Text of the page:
The White Cockade
Publisher: Tumblar House
Publication Date: October 1, 2009
Format: Paperback (Autographed)
There are many wonderful books in the world that address and teach how a good Catholic should think. However, it is important that a person not only think like a Catholic, but feel like a Catholic. Mr. Coulombe's poems convey the feelings that millennial Catholics regularly have: feelings of angst regarding the future, but also that of hope; feelings of righteousness and feelings of awe over the majesty and wonders of Catholic tradition. The White Cockade is filled with bite-sized poems that will inspire you and touch you on an emotional level.
Charles A. Coulombe is one of North America’s most respected and sought-after commentators on culture, religion, history, and politics. A specialist in the history and government of the Catholic Church, Coulombe’s influence and expertise extend far beyond matters religious. He has written on topics ranging from the history of rum to haunted houses to a history of the United States.
Mr. Coulombe is a social and political commentator of note. In 2005 he provided narration and commentary for ABC News during the funeral of Pope John Paul II and the subsequent election and installation of Pope Benedict XVI. A former journalist, Mr. Coulombe served as a film reviewer and Contributing Editor of the National Catholic Register, during which time he received the Christian Law Institute's Christ King Journalism Award. Coulombe's work has appeared in over than 20 journals, including regular columns in Fidelity (Australia), PRAG (London), Monarchy Canada, and Creole Magazine (Louisiana). He has also been a frequent contributor to such publications as Success, Catholic Twin Circle, Gnosis, FATE, and the New Oxford Review.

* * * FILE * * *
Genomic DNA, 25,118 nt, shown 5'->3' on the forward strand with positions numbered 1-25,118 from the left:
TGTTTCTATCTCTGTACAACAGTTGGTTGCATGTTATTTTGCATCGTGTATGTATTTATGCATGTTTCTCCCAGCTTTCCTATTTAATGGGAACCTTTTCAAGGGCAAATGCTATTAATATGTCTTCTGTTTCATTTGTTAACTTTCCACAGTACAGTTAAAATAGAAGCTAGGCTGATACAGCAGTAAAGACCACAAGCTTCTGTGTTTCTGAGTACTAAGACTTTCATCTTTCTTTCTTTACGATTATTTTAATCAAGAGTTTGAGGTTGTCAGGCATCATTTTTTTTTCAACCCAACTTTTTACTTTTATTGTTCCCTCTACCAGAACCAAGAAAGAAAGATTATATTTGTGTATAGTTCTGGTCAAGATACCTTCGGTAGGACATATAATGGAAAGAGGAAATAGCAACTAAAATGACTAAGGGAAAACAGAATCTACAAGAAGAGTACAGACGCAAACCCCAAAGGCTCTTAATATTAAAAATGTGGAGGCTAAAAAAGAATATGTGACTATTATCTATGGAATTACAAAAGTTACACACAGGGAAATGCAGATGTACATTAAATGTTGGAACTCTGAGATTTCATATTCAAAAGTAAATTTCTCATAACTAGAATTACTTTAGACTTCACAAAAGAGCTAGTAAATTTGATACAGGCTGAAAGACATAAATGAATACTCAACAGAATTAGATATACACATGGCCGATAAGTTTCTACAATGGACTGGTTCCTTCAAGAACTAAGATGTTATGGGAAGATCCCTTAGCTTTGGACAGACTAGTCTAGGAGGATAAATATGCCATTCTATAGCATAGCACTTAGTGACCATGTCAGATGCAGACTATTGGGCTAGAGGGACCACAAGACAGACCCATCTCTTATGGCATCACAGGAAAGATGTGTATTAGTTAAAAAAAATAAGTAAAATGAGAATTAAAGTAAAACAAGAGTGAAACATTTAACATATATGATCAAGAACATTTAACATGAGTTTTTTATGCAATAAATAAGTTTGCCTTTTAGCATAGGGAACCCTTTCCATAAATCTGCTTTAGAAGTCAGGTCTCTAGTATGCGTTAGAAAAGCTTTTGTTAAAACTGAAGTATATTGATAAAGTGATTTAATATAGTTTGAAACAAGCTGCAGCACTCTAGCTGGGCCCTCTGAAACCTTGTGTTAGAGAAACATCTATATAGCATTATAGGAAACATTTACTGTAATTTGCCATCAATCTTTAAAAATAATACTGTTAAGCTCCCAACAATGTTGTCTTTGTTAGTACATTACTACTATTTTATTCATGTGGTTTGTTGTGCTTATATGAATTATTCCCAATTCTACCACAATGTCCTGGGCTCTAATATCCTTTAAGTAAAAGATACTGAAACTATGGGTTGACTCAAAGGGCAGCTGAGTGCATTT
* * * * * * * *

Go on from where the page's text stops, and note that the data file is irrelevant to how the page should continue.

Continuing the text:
As an informed and passionate speaker on a wide variety of religious, social, political, historical, and literary topics, Mr. Coulombe has appeared on lecture circuits throughout the North America, Europe, Australia, and New Zealand. In 1992 he lectured at Oxford University and the following year embarked on a lecture tour of Ireland and Great Britain, returning to Oxford and Cambridge in 1995. Coulombe has also delivered lectures at the University of Southern California on the history of Rock & Roll and at Cleveland's John Carroll University on the history of medieval monarchy. In February 2011, he was invited to take part in a debate on the abolition of the monarchy before the prestigious Oxford Union.
...but this little book packed a whole lot of punch. Silver Rose's review below "may inspire you to both think and dream" explains much better than what I could. I do recommend this book to anyone who wants to think differently about the times we live in; as Silver Rose wrote below: "it evokes the romanticism of a chivalric past".
Do enjoy. You'll find yourself going back to read it over again.
I especially was hooked by "In the New Alexandria" and "For the White Rose".
A must-read (especially Stabat Mater Dolorosa)